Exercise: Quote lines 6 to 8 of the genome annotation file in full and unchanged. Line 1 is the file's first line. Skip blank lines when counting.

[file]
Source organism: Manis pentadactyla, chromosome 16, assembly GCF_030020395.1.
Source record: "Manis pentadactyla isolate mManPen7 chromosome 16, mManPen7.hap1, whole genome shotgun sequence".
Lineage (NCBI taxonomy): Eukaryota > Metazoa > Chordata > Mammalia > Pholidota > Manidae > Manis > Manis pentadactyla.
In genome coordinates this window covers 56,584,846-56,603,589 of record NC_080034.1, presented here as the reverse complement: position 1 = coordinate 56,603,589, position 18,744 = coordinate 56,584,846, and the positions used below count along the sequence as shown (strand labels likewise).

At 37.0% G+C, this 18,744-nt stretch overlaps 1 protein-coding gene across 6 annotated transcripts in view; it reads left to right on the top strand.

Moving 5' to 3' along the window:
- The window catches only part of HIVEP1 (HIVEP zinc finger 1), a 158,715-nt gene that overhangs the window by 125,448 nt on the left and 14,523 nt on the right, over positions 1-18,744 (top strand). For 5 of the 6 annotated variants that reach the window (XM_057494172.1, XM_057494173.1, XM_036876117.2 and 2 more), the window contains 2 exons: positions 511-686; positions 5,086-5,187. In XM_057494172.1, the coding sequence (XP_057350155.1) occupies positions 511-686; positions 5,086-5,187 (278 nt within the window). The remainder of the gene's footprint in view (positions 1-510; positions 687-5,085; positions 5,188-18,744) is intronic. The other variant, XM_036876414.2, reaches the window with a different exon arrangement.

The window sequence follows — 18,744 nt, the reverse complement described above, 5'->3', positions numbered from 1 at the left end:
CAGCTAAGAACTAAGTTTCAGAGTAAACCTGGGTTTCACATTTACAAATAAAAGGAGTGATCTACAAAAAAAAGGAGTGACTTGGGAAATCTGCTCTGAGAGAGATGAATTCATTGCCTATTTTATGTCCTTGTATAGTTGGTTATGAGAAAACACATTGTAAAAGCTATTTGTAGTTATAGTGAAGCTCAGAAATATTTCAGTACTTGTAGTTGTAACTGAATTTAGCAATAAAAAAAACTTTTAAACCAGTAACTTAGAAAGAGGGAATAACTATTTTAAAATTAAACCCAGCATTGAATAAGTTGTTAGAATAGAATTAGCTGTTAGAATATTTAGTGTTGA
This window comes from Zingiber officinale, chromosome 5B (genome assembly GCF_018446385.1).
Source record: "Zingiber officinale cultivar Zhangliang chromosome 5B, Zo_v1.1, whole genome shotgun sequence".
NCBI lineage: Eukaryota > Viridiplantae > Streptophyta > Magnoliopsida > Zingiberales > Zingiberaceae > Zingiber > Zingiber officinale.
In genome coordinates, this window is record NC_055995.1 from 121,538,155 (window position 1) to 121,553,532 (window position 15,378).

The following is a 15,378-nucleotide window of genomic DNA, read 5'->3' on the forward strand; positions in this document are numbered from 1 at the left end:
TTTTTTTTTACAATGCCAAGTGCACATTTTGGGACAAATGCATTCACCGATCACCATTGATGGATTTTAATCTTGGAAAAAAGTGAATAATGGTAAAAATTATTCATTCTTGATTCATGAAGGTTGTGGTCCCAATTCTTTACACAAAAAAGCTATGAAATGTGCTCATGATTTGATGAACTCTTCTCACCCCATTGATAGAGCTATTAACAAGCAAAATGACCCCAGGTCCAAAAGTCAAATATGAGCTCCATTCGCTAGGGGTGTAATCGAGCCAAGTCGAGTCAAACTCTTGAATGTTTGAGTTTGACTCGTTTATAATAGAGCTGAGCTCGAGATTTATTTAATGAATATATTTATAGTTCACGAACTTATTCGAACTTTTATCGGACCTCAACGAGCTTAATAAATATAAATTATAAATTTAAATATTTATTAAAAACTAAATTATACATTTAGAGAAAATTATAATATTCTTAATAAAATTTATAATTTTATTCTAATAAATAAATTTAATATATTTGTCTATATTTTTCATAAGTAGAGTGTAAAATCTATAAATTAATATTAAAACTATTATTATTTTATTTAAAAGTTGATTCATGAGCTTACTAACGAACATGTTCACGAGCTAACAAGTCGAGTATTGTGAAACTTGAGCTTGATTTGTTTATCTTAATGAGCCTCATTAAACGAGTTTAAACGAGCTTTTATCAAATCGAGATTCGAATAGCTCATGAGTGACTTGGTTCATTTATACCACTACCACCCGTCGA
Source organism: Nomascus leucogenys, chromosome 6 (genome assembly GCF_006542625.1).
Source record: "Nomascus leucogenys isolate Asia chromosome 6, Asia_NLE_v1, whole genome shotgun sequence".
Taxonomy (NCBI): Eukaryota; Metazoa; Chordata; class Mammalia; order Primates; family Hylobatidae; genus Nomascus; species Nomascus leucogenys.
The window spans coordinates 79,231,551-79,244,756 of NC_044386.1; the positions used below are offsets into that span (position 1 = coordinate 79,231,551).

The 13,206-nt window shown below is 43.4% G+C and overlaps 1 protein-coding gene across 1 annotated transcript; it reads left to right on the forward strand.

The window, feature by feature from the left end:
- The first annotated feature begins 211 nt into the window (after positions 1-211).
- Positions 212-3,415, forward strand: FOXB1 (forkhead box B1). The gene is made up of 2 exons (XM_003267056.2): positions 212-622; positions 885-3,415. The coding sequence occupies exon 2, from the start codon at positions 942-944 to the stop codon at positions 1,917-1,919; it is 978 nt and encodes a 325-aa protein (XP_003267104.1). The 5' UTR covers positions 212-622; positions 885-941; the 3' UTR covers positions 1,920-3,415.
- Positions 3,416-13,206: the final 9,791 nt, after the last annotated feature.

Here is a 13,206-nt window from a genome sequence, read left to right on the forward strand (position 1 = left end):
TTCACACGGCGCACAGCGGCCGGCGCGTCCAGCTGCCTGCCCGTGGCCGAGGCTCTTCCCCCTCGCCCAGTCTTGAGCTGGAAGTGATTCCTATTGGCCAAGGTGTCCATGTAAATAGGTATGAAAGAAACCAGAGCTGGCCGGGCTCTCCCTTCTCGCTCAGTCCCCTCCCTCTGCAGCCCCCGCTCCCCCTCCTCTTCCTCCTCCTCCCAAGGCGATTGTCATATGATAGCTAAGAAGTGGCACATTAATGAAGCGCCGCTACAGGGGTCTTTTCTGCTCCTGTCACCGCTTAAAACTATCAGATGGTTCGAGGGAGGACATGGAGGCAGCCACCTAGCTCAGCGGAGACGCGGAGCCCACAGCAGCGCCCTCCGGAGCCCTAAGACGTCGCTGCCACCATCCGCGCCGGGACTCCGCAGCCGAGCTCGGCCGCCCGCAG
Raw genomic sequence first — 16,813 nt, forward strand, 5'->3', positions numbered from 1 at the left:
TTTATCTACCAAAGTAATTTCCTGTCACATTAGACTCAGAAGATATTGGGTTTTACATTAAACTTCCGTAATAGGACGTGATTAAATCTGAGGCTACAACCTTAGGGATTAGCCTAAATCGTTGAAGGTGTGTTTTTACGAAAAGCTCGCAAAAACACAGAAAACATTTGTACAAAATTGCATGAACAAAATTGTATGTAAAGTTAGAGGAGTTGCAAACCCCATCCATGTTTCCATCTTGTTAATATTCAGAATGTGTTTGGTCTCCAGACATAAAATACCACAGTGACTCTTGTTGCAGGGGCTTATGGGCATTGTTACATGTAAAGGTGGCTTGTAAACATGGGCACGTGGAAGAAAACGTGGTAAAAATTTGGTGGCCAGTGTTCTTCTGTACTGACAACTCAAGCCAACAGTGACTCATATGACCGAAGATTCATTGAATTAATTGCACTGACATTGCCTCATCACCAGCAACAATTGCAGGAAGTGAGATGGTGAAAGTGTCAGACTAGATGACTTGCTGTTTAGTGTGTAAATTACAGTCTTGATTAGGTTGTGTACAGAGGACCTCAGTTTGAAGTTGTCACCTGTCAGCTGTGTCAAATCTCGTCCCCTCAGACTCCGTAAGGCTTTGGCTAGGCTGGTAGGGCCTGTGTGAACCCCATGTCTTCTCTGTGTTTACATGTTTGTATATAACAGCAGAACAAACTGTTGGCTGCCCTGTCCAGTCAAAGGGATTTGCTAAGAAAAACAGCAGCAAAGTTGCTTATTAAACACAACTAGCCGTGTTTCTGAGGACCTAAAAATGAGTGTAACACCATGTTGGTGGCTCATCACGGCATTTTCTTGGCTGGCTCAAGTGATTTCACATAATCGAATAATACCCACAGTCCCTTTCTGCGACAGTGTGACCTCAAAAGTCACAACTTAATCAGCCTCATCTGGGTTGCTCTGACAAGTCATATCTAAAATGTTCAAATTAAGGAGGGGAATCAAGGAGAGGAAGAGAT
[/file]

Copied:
Moving 5' to 3' along the window:
- The window catches only part of HIVEP1 (HIVEP zinc finger 1), a 158,715-nt gene that overhangs the window by 125,448 nt on the left and 14,523 nt on the right, over positions 1-18,744 (top strand). For 5 of the 6 annotated variants that reach the window (XM_057494172.1, XM_057494173.1, XM_036876117.2 and 2 more), the window contains 2 exons: positions 511-686; positions 5,086-5,187. In XM_057494172.1, the coding sequence (XP_057350155.1) occupies positions 511-686; positions 5,086-5,187 (278 nt within the window). The remainder of the gene's footprint in view (positions 1-510; positions 687-5,085; positions 5,188-18,744) is intronic. The other variant, XM_036876414.2, reaches the window with a different exon arrangement.

The window sequence follows — 18,744 nt, the reverse complement described above, 5'->3', positions numbered from 1 at the left end: